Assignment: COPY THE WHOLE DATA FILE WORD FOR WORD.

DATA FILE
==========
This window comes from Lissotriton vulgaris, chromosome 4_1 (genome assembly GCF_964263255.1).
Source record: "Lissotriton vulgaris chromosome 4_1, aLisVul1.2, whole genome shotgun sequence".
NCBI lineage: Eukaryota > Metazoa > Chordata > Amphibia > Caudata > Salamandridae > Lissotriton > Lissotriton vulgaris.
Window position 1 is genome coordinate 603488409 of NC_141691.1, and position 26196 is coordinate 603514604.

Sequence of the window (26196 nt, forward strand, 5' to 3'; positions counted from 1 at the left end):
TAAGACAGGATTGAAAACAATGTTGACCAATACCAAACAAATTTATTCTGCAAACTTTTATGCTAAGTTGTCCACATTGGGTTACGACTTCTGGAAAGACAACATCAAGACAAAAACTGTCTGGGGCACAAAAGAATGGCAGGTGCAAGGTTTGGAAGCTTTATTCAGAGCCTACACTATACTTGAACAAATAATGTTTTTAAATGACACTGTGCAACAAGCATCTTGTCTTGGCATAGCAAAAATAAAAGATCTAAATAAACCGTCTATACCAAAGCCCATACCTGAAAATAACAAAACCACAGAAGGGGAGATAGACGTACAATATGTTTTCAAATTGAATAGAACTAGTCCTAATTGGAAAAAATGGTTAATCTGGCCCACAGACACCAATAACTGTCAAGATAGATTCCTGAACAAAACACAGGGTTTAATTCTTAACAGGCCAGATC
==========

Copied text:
This window comes from Lissotriton vulgaris, chromosome 4_1 (genome assembly GCF_964263255.1).
Source record: "Lissotriton vulgaris chromosome 4_1, aLisVul1.2, whole genome shotgun sequence".
NCBI lineage: Eukaryota > Metazoa > Chordata > Amphibia > Caudata > Salamandridae > Lissotriton > Lissotriton vulgaris.
Window position 1 is genome coordinate 603488409 of NC_141691.1, and position 26196 is coordinate 603514604.

Sequence of the window (26196 nt, forward strand, 5' to 3'; positions counted from 1 at the left end):
TAAGACAGGATTGAAAACAATGTTGACCAATACCAAACAAATTTATTCTGCAAACTTTTATGCTAAGTTGTCCACATTGGGTTACGACTTCTGGAAAGACAACATCAAGACAAAAACTGTCTGGGGCACAAAAGAATGGCAGGTGCAAGGTTTGGAAGCTTTATTCAGAGCCTACACTATACTTGAACAAATAATGTTTTTAAATGACACTGTGCAACAAGCATCTTGTCTTGGCATAGCAAAAATAAAAGATCTAAATAAACCGTCTATACCAAAGCCCATACCTGAAAATAACAAAACCACAGAAGGGGAGATAGACGTACAATATGTTTTCAAATTGAATAGAACTAGTCCTAATTGGAAAAAATGGTTAATCTGGCCCACAGACACCAATAACTGTCAAGATAGATTCCTGAACAAAACACAGGGTTTAATTCTTAACAGGCCAGATC